As with most psychiatric disorders, only a subset of symptoms is required for a diagnosis (polythetic criteria), and this inevitably results in phenotypic heterogeneity (Drabick, 2009; Sanislow et al., 2010). Given that angry/irritable symptoms (AIS) of ODD may contribute uniquely to the development of anxiety and mood disorders (Burke & Loeber, 2010; Burke, Hipwell, & Loeber, 2010; Leibenluft, Cohen, Gorrindo, Brook, & Pine, 2006; Rowe, Costello, Angold, Copeland, & Maughan, 2010; Stringaris & Goodman, 2009a, 2009b), the ADHD and Disruptive Behavior Disorders Workgroups for DSM-5 recommended organizing ODD symptoms within the DSM to distinguish between AIS and noncompliant symptoms (NS) (reviewed by Pardini, Frick, & Moffitt, 2010; This is also relevant for the National Institute of Mental Health's (NIMH) recent Research Domain Criteria (RDoC) initiative, which identifies negative affect as one of its recognized domains (Sanislow et al., 2010). Our own prior research (Drabick & Gadow, 2012; Gadow & Drabick, submitted for publication) with the same large sample of clinically referred youth examined in the present study indicates that (a) individuals with ODD and more severe AIS differ in a number of ways from youth with primarily NS (Drabick & Gadow, 2012), and (b) youth whose AIS are essentially a problem at home but not school and vice versa are unique in a number of ways that suggest possible differences in pathogenesis (Gadow & Drabick, submitted for publication).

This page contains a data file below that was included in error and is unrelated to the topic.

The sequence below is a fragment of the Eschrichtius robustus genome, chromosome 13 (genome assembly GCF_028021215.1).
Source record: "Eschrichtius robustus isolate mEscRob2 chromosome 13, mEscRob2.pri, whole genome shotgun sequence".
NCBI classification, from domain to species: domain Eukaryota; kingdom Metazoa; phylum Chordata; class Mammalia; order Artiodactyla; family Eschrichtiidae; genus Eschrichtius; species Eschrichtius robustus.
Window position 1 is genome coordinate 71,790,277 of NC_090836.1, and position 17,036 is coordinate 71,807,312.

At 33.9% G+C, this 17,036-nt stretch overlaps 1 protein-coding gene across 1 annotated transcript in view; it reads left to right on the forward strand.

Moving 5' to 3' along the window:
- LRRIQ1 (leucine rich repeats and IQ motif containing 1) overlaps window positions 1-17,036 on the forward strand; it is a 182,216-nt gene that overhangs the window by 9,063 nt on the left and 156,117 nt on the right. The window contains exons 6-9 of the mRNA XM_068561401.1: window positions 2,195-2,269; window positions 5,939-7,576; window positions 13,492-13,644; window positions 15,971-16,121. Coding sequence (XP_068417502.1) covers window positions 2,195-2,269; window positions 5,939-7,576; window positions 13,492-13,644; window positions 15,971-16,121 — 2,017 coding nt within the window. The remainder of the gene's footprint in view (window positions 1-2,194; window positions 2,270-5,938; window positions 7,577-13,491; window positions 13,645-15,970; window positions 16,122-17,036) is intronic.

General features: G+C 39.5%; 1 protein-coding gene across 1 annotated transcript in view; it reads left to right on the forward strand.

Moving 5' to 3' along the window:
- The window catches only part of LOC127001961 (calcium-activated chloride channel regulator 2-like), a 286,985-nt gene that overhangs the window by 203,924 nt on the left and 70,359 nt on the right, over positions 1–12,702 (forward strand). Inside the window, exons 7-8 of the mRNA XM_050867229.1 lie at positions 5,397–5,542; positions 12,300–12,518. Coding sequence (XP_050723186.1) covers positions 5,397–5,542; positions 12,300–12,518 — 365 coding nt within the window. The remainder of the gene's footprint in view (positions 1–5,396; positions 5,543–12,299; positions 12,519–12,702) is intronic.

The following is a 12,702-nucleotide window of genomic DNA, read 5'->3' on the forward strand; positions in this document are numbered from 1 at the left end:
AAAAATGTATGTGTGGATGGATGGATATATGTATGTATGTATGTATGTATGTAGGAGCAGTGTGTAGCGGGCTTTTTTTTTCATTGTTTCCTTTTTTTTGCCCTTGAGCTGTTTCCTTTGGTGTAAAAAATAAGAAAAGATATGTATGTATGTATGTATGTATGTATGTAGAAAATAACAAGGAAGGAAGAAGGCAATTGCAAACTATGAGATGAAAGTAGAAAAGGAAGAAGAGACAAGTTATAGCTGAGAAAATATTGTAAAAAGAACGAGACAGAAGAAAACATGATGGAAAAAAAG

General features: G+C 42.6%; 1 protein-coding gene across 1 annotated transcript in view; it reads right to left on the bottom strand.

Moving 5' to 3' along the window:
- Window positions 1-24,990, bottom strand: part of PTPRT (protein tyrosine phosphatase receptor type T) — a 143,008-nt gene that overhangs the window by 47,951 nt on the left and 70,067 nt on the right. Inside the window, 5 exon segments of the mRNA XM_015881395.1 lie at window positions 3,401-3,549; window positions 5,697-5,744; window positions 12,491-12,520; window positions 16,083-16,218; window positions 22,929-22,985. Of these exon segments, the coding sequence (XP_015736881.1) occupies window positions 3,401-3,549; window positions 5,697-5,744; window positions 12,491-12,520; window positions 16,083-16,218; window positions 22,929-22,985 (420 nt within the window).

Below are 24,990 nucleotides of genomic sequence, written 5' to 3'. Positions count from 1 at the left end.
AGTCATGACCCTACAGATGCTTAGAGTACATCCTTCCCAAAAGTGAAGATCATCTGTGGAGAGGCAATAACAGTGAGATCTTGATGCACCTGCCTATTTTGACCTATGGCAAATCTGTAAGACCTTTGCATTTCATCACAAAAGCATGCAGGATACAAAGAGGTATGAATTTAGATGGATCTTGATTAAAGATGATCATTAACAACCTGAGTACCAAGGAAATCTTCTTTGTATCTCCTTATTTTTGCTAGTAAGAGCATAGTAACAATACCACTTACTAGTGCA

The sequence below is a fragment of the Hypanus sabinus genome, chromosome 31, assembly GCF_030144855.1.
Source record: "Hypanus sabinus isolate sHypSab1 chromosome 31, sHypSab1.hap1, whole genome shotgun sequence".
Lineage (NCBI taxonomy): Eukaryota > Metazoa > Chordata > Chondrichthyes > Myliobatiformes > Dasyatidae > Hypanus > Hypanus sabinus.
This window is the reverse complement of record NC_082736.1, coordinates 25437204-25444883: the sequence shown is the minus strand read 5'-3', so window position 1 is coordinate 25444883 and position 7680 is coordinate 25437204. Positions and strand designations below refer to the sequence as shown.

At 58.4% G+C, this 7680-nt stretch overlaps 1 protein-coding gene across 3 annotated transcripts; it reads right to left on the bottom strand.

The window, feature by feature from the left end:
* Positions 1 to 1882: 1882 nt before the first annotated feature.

1.2. Schizophrenia spectrum disorder

Although child-onset schizophrenia is uncommon in ASD (reviewed by Starling & Dossetor, 2009), the symptoms of ASD and schizophrenia spectrum disorder (SSD) often co-occur (e.g., Sporn et al., 2004; Weisbrot, Gadow, DeVincent, & Pomeroy, 2005), are moderately to highly inter-correlated (e.g., Barneveld et al., 2011), and share pathogenic mechanisms (Cheung et al., 2010; Guilmatre et al., 2009; Kirov et al., 2008; Mikhail et al., 2011; Sahoo et al., 2011; Sebat, Levy, & McCarthy, 2009; Sugranyes, Kyriakopoulos, Corrigall, Taylor, & Frangou, 2011; Walsh et al., 2008). Thus, further study of their interrelation is warranted (Gadow & DeVincent, 2012). SSD symptoms are includedinthe present study given that both ASD and SSD are (a) characterized by social interaction deficits and (b) associated with emotion dysregulation (Gadow & DeVincent, 2012; Weisbrot et al., 2005).